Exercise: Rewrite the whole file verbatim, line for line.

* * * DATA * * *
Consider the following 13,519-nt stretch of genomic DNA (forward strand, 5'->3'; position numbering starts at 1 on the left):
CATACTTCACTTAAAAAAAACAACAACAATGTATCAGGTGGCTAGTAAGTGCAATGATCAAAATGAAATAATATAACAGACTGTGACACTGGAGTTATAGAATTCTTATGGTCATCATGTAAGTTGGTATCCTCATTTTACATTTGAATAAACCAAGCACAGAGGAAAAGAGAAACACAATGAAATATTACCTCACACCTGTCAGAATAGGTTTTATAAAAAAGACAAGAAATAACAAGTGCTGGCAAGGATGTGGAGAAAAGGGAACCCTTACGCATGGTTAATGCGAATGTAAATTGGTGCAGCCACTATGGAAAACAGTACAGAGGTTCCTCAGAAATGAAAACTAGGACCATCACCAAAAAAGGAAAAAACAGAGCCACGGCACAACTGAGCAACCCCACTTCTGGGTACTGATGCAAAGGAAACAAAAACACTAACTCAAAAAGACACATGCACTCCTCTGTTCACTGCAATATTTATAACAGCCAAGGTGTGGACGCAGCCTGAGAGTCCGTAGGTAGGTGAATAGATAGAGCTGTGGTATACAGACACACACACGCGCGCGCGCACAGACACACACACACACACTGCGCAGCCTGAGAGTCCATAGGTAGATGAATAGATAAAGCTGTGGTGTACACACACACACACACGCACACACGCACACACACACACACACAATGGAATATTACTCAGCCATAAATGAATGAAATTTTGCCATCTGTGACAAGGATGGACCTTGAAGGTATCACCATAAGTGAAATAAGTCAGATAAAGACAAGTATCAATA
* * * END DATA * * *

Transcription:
Consider the following 13,519-nt stretch of genomic DNA (forward strand, 5'->3'; position numbering starts at 1 on the left):
CATACTTCACTTAAAAAAAACAACAACAATGTATCAGGTGGCTAGTAAGTGCAATGATCAAAATGAAATAATATAACAGACTGTGACACTGGAGTTATAGAATTCTTATGGTCATCATGTAAGTTGGTATCCTCATTTTACATTTGAATAAACCAAGCACAGAGGAAAAGAGAAACACAATGAAATATTACCTCACACCTGTCAGAATAGGTTTTATAAAAAAGACAAGAAATAACAAGTGCTGGCAAGGATGTGGAGAAAAGGGAACCCTTACGCATGGTTAATGCGAATGTAAATTGGTGCAGCCACTATGGAAAACAGTACAGAGGTTCCTCAGAAATGAAAACTAGGACCATCACCAAAAAAGGAAAAAACAGAGCCACGGCACAACTGAGCAACCCCACTTCTGGGTACTGATGCAAAGGAAACAAAAACACTAACTCAAAAAGACACATGCACTCCTCTGTTCACTGCAATATTTATAACAGCCAAGGTGTGGACGCAGCCTGAGAGTCCGTAGGTAGGTGAATAGATAGAGCTGTGGTATACAGACACACACACGCGCGCGCGCACAGACACACACACACACACTGCGCAGCCTGAGAGTCCATAGGTAGATGAATAGATAAAGCTGTGGTGTACACACACACACACACGCACACACGCACACACACACACACACAATGGAATATTACTCAGCCATAAATGAATGAAATTTTGCCATCTGTGACAAGGATGGACCTTGAAGGTATCACCATAAGTGAAATAAGTCAGATAAAGACAAGTATCAATA